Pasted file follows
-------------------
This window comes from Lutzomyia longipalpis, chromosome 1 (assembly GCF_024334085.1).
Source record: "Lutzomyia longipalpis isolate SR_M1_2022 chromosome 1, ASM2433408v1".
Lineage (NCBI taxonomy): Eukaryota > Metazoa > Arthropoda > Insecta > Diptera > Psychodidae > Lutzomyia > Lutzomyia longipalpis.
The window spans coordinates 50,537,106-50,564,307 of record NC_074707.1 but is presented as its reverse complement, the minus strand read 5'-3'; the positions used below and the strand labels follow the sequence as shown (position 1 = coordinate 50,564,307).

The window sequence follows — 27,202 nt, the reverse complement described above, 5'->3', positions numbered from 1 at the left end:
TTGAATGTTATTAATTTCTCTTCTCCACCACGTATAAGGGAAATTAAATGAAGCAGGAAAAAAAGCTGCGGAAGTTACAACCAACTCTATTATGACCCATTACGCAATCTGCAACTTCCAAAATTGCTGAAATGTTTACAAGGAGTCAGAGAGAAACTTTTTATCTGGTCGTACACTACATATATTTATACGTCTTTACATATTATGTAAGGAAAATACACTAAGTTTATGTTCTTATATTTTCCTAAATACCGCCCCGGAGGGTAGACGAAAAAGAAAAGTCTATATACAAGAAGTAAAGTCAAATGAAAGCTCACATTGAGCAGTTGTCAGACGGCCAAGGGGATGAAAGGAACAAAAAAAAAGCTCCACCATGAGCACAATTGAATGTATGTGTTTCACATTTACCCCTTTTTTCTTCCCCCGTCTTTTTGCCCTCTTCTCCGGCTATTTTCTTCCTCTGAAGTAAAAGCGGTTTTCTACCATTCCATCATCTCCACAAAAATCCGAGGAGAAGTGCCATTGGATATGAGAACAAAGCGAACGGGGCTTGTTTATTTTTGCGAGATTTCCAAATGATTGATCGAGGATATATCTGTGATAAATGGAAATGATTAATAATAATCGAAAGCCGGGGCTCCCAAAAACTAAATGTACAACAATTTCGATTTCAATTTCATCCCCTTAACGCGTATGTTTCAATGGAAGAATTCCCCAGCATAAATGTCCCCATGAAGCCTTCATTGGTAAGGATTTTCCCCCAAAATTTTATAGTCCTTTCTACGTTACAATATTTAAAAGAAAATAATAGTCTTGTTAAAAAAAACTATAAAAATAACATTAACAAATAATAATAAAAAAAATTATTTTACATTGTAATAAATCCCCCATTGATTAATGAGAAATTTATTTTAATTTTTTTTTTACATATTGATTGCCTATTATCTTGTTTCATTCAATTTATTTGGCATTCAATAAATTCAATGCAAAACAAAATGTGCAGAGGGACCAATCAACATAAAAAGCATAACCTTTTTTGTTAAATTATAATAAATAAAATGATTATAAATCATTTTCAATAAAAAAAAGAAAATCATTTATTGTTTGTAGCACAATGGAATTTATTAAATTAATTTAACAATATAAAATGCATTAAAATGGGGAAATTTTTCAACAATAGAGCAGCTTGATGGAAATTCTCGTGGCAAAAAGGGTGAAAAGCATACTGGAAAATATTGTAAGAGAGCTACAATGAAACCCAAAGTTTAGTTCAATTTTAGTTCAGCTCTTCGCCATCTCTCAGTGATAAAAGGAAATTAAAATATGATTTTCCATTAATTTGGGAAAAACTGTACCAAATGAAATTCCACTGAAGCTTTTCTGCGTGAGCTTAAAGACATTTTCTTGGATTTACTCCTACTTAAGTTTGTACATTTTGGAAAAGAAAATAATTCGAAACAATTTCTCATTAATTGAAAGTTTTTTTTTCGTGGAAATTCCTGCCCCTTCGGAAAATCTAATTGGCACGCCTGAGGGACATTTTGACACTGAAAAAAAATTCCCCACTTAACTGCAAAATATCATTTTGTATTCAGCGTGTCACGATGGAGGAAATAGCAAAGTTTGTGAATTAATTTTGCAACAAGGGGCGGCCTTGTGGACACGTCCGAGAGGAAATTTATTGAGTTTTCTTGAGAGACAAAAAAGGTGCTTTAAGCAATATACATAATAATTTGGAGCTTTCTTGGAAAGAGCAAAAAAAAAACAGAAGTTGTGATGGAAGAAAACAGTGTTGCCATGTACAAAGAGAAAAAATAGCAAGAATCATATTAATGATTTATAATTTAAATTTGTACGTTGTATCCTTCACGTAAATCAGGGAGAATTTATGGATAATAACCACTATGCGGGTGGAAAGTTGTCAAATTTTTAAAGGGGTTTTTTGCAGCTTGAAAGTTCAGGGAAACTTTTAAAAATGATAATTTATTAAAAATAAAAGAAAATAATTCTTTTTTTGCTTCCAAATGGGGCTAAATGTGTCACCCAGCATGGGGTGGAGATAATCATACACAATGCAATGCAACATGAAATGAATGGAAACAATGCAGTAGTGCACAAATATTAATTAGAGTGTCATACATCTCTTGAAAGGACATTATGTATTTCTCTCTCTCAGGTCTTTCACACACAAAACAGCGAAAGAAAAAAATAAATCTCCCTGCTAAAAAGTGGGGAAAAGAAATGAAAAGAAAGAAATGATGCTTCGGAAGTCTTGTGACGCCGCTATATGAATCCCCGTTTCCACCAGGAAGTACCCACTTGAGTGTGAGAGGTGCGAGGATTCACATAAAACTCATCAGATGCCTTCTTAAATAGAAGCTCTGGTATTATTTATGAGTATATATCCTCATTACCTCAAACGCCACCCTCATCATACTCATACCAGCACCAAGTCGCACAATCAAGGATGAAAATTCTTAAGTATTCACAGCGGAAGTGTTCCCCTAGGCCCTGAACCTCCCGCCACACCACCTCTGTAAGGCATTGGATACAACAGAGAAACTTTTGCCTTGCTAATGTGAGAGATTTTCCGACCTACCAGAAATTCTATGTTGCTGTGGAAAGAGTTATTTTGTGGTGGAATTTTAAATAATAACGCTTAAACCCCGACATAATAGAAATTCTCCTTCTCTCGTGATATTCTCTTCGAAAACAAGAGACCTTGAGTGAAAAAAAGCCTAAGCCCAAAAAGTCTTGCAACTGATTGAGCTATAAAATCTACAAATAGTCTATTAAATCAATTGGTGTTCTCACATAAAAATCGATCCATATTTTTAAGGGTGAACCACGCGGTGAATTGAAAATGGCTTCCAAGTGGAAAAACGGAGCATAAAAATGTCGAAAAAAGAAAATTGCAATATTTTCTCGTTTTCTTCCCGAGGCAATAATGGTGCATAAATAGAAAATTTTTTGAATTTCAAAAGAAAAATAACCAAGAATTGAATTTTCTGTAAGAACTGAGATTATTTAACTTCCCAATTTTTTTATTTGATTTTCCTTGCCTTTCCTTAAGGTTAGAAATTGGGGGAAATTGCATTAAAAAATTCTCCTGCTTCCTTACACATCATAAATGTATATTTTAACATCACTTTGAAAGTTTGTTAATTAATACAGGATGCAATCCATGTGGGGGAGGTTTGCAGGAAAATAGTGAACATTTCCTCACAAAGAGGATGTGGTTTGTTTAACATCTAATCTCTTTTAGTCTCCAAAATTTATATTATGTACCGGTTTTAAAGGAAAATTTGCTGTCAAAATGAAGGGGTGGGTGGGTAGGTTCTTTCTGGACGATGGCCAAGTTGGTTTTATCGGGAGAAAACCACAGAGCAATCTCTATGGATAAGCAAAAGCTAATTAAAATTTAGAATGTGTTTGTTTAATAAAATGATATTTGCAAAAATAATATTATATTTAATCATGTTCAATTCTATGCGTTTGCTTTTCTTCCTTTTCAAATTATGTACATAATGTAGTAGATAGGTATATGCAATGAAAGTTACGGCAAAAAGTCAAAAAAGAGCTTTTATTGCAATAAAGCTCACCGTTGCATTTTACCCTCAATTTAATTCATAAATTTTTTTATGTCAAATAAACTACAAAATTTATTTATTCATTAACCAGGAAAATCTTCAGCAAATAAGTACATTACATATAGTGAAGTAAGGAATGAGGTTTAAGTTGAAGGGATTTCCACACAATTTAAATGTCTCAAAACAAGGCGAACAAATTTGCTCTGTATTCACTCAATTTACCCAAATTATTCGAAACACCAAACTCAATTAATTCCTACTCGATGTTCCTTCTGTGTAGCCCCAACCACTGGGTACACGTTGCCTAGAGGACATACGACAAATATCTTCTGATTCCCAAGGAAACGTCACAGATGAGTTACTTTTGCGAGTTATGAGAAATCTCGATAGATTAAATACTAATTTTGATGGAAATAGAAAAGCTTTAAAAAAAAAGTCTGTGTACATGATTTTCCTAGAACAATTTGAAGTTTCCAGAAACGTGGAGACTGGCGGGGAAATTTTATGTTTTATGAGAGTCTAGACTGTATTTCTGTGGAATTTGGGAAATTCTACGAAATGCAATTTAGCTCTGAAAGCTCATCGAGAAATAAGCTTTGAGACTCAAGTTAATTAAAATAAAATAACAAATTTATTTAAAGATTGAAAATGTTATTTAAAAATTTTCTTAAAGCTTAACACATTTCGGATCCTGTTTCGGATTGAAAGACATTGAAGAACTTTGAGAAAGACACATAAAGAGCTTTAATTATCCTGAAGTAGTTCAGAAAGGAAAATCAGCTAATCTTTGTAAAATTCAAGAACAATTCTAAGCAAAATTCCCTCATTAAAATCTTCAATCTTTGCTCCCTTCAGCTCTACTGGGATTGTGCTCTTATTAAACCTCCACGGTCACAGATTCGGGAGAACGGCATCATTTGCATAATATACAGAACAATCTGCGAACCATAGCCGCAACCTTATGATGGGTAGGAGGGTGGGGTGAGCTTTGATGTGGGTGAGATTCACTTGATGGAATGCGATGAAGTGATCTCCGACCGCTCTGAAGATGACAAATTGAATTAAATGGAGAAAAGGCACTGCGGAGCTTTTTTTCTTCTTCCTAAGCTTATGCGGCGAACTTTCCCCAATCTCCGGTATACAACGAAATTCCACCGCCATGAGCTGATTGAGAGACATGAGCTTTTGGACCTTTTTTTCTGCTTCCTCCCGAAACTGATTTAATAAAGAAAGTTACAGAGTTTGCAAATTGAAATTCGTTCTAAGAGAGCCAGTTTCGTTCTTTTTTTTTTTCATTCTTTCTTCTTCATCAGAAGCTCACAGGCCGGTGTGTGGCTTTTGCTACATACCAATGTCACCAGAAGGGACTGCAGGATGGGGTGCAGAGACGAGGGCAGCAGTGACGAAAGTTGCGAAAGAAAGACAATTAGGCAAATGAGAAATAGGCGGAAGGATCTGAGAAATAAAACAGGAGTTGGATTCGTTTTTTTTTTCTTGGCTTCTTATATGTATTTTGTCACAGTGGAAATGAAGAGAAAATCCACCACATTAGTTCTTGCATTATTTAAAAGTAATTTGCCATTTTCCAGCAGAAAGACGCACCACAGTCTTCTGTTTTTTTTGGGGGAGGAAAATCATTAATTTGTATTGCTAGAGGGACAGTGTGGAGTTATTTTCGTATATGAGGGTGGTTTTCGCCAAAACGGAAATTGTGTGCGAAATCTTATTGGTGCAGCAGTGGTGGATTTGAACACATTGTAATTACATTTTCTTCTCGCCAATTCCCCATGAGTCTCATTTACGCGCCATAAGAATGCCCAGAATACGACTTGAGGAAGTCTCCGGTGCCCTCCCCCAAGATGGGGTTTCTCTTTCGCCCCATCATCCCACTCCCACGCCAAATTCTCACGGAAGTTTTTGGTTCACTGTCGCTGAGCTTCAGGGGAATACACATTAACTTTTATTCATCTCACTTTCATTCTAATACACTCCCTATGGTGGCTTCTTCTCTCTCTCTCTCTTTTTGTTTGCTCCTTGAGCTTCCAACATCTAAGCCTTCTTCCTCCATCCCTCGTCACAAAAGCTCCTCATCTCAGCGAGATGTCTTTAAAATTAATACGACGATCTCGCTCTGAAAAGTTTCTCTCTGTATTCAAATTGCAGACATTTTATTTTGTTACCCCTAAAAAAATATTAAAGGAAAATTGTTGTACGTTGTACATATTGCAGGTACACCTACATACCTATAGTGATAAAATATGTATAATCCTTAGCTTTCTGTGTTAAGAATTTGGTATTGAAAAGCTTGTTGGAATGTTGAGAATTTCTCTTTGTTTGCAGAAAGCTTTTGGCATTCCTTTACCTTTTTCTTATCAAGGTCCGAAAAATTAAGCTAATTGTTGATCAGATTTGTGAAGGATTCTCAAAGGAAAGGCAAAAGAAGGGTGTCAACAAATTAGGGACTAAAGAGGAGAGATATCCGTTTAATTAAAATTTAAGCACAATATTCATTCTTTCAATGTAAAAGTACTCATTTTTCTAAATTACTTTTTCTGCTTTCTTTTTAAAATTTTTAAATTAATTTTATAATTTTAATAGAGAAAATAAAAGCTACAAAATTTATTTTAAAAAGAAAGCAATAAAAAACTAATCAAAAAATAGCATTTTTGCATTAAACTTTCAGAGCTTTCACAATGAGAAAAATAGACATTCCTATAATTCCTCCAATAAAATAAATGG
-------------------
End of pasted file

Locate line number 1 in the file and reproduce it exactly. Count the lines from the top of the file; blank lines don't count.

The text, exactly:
This window comes from Lutzomyia longipalpis, chromosome 1 (assembly GCF_024334085.1).